Metropolitan Edison and Pennsylvania Electric Company v. Pa. PUC
No. 2404 C.D. 2003 (Pa. Cmwlth. 2006) (filed July 19, 2006).
In an unreported memorandum opinion, the Commonwealth Court affirmed the Commission’s order requiring Metropolitan Edison and Pennsylvania Electric Company (Electric Companies) to retroactively adjust their accounting entries for stranded cost recovery, as if their Settlement Stipulation had never been approved by the Commission. The Electricity Generation Customer Choice and Competition Act (Competition Act) allowed electric companies to recover stranded costs through a competitive transition charge (CTC), subject to a rate cap. Every electric company was also required to file a restructuring plan explaining its compliance with the Competition Act, subject to approval by the Commission. After the Commission approved the Electric Companies’ merger, they sought a rate increase pursuant to the Competition Act, or an immediate rate cap increase of $316 million per year. Intervenors opposed the merger and Electric Companies’ requests. The parties failed to reach a consensus, and the Electric Companies proposed a “Settlement Stipulation,” which the Commission adopted in 2001. However, Commonwealth Court voided the Stipulation Settlement and reversed the Commission’s order in ARIPPPA v. Pa. PUC, 892 A.2d 636 ( Pa. Cmwlth. 2002) after multiple parties appealed. In response to the decision, the Commission ordered the Electric Companies to reverse any accounting changes made pursuant to the Settlement Stipulation.
In the current appeal, the Commonwealth Court held that the Commission complied with its order directing the Electric Companies to return revenues collected for the distribution and transmission rates to the same levels that existed before the Settlement, thereby ensuring customers were placed back in the same position before the rate change occurred. Furthermore, the Commission guaranteed that when the amount of stranded costs they received was settled, the Electric Companies could collect for any deficiencies. The Court also disagreed with the Electric Companies that the Commission can only change approved rates prospectively and are not subject to retroactive adjustment, since the rates previously approved by the Commission were not legal.
William R. Lloyd, Jr., OSBA; Irwin A. Popowsky, OCA; Commission on Economic Opportunity & PP&L Industrial Customer Alliance v. Pa. PUC
No. 137 C.D. 2005, No. 144 C.D. 2005, No. 275 C.D. 2005, No. 884 C.D. 2005 2006 Pa. Commw. LEXIS 438, 904 A.2d 1010 (Pa. Cmwlth. 2006)(filed August 4, 2006).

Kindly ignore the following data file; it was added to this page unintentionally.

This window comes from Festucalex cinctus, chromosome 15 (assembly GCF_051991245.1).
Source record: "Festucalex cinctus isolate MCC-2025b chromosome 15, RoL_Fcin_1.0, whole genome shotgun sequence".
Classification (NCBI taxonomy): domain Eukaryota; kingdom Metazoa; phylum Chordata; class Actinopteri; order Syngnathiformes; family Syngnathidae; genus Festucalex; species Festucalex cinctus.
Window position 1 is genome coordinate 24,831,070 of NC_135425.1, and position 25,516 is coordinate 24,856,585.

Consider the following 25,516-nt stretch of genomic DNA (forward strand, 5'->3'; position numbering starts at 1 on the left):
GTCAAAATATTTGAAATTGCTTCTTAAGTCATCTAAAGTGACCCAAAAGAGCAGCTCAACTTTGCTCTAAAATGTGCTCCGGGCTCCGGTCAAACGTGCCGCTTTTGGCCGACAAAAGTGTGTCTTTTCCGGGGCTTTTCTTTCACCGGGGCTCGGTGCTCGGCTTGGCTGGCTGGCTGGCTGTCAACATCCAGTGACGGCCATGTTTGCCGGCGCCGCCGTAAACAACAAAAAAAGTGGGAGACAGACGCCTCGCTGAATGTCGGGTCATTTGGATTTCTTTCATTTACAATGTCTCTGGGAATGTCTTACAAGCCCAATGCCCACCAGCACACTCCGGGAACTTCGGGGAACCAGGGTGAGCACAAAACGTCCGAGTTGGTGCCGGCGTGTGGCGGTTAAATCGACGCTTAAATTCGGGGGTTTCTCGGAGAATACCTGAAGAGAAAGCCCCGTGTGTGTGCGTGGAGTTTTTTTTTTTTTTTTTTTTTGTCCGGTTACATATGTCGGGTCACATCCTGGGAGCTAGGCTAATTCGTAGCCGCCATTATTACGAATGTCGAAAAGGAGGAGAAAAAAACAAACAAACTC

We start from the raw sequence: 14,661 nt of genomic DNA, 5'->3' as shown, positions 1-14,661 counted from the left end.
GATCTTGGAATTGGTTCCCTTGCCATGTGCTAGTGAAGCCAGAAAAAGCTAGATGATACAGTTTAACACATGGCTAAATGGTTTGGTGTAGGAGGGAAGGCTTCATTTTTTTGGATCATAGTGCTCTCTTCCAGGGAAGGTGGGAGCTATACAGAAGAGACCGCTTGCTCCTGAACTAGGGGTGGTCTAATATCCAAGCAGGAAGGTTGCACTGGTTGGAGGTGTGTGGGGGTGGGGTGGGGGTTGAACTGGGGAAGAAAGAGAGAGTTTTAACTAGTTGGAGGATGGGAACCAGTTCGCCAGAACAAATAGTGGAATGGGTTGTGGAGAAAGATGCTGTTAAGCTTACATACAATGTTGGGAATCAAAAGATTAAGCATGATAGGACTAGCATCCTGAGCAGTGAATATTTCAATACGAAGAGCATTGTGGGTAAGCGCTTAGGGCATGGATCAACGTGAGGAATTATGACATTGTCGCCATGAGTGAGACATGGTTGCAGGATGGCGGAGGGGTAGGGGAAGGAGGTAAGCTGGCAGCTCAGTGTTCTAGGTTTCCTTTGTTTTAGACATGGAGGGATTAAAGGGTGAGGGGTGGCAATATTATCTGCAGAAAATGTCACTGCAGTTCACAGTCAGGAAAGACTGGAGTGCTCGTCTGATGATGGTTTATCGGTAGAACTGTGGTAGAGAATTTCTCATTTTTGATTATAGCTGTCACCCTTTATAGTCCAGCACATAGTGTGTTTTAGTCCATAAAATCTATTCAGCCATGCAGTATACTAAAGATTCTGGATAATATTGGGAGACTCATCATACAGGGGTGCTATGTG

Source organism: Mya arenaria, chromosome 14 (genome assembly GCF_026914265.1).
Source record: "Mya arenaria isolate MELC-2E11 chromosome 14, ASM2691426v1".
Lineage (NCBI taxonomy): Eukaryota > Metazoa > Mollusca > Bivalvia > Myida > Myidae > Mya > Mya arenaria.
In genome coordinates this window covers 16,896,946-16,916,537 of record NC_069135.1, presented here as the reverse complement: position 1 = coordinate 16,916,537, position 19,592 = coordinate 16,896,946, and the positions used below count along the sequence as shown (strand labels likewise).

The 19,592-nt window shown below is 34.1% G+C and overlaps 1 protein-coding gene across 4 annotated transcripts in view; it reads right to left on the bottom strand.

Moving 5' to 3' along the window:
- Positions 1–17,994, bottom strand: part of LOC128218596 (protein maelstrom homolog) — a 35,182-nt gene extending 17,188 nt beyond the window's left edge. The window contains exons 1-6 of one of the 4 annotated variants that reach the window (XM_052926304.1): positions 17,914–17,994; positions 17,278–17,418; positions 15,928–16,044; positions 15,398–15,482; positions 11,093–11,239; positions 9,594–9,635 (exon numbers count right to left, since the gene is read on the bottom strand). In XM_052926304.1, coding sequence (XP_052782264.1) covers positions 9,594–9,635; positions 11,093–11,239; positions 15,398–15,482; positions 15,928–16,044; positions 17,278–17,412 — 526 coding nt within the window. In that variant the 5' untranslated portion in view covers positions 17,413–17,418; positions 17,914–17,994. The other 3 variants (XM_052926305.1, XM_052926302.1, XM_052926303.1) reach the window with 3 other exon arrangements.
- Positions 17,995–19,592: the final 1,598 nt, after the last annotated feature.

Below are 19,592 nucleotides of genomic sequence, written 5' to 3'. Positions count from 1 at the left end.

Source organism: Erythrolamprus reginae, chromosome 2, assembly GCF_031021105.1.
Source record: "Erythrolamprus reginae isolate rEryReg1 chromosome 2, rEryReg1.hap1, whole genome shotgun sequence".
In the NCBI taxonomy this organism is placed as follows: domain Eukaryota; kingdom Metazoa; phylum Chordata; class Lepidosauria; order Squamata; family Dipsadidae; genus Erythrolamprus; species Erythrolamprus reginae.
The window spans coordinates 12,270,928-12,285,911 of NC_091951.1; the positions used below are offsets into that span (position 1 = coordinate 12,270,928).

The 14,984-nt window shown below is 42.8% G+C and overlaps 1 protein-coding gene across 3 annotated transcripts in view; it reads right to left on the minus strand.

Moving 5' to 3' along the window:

The Commonwealth Court vacated the Commission’s order granting rate increases for transmission and distribution rates and remanded to the Commission for the setting of non-discriminatory reasonable rates and rate structure for each service; reversed the order allowing reimbursement of Hurricane Isabel costs; and affirmed the Commission’s decision regarding funding for the Sustainable Energy Fund (SEF) and low income customer assistance program. Four consumer advocacy groups petitioned for review of the Commission’s order granting PPL Electric Utilities Corporation (PPL) an increase in its retail distribution and transmission rates and reimbursement for certain costs incurred after Hurricane Isabel, as well as approved funding for certain public service programs. The petitioners filed numerous complaints against the rate increases and after many hearings, the Commission adopted the Administrative Law Judge’s recommendation to allow the increases. PPL had filed for the rate increase while the rate caps imposed by the Electricity Generation Customer Choice Act were still in effect.
The Commonwealth Court found no dispute that there was a substantial cost differences for delivery services between classes. However, the rate difference had to be justified in order to survive a discriminatory rate challenge under 66 Pa.C.S. §1304 (no public utility shall establish or maintain any unreasonable difference as to rates between localities or classes of service). The Court held that Commission’s single justification of “gradualism” did not explain how the discriminatory rate structures would be gradually alleviated. Furthermore, permitting gradualism to trump all other ratemaking concerns without sufficient explanation was not in accord with the Competition Act. Finally, the court also found that the extraordinary rate relief provision under 66 Pa.C.S. §1308(e) did not provide for reimbursement during the rate period for storm expenses, and no exception under 66 Pa.C.S. §2804(4)(iii) applied. However, the Court found that the Commission’s decisions for continued funding for SEF low income public services programs were statutorily authorized.
Ellsworth Pendleton and Patty Tucker v. Pa. PUC
No. 519 C.D. 2006 (Pa. Cmwlth. 2006) (filed August 29, 2006).
In an unreported memorandum opinion, the Commonwealth Court affirmed the order of the Commission dismissing the complaint. Pendleton and Tucker (Complainants) alleged that PPL Electric Utilities Corporation (PPL) is required to accept as payment for services a financial statement purportedly transferring debt owed Complainant Pendleton to PPL. PPL answered that Complainants failed to set forth any objections to the reasonableness, adequacy, or sufficiency of PPL’s service and that the Commission lacked subject matter jurisdiction. PPL also averred the complaint failed to state a cause of action. The Complainants countered that PPL was required by law to accept as payment for services a “UCC Financing Statement Amendment,” which purportedly assigned $1,100 on demand, which was due to Complainant Pendleton from Oakview Terrace Condominium Association. The Commission affirmed the ALJ’s dismissal of the complaint.